The Dreaded Hike: Owl’s Head

Owl’s Head. The one NH48 hike that almost no one wants to do. Why? It’s the longest hike for a summit that has no view – just woods, no sky. It’s also one of the only ones without a maintained trail to the summit.

Located in Franconia, NH at an elevation of 4,025 feet, Owl’s Head is an easy to moderate 18.2-mile hike in and out of the Pemigewasset Wilderness. Chris, Milo and I are no strangers to this hike as we did a majority of it for the Bonds (Bondcliff, Mount Bond, and West Bond). Being as it was a holiday weekend, we decided to hike the least exciting of our last NH48 hikes as an overnight. This hike (like the Bonds) starts off at the Lincoln Woods Visitor Center. It wasn’t even 8:30 a.m. when we arrived and found that the parking lot was already full with cars spilling onto the sides of the road. We snagged a spot on the road and made our way to the Lincoln Woods Visitor Center where we were stopped by a park ranger and his pop up tent. He gave us the basic rules of camping – no camping within 200 yards of water or trail, no fire rings, hang your food up at night because of bear country. We haven’t been stopped by a park ranger ever. We think it’s because we had our brand new (matching might I add) Osprey packs on and it made us look like newbies. Don’t be fooled though, we have plenty of overnight hikes under our belt!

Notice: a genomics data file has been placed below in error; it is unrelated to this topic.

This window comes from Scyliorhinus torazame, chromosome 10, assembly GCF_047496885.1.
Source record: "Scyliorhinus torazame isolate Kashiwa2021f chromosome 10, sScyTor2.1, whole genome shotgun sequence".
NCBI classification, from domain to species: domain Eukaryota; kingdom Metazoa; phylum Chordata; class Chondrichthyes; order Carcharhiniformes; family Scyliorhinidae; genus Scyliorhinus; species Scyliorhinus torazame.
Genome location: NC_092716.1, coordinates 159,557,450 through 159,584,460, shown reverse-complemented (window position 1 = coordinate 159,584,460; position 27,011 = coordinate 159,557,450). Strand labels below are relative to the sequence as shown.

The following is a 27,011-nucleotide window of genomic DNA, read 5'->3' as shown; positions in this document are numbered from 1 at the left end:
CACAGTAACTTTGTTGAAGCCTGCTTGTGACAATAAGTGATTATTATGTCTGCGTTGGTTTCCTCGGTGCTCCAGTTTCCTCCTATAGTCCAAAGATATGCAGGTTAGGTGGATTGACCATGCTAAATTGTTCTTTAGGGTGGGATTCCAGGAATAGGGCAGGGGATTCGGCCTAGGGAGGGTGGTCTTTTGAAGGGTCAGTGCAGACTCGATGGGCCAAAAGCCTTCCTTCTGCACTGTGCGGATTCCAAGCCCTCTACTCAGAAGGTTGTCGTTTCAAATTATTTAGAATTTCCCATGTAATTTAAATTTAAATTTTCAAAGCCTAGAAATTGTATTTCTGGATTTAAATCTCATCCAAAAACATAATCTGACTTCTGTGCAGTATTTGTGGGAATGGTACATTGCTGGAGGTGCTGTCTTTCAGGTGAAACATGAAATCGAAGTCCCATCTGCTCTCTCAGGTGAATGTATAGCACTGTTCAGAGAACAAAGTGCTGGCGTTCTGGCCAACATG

Once our impromptu park ranger lesson was over, we headed out on Lincoln Woods Trail – 2.9 miles of flat, old railroad beds. There are still old railroad planks from the old East Branch and Lincoln Railroad that are still there. Along the way we passed by Black Pond Trail and took a detour on Franconia Falls Trail for a short break. Retracing our steps, we veered left at the junction of Franconia Brook Trail and Wilderness Trail to stay on Franconia Brook Trail for 1.7 miles and veered left again to take the Lincoln Brook Trail. Once on Lincoln Brook Trail, we decided to start looking out for camping spots so that we could unload some of our weight before hitting Owl’s Head summit. We found a great one off the trail and down a hill but still near Lincoln Brook. It was flat and used plenty of times before us. It was illegal-ish but we did make an effort to find a legal camping spot. (The spot was well over 200 feet from the trail, but we couldn’t find one 200 feet from the water.) It’s a lot better than the ten campers we passed on our way back to camp who were parked right next to the trail (and water). Once settled, we enjoyed a short break. Sitting on the rocks in the middle of the brook, we couldn’t help but people watch. We were astounded as to how many hikers were passing through as we didn’t see many on the trail towards Owl’s Head. Guess they might’ve gone a different route or were a bit speedier than us. [Some of the hikers we encountered included the Good To-Go founders who wore matching company shirts – good marketing!]


The family who matches together, stays together.

After the break, we continued 3.4 miles on Lincoln Brook Trail towards Owl’s Head Path. As the trail isn’t maintained, hence not marked, we went past the junction for Owl’s Head Path for about 5 – 10 minutes. After realizing we were continuing on the loop that goes to the Bonds, we turned around and asked a fellow hiker where the path was. We knew we may have missed it as it is only marked with a large cairn and some hikers left their packs before embarking to the summit.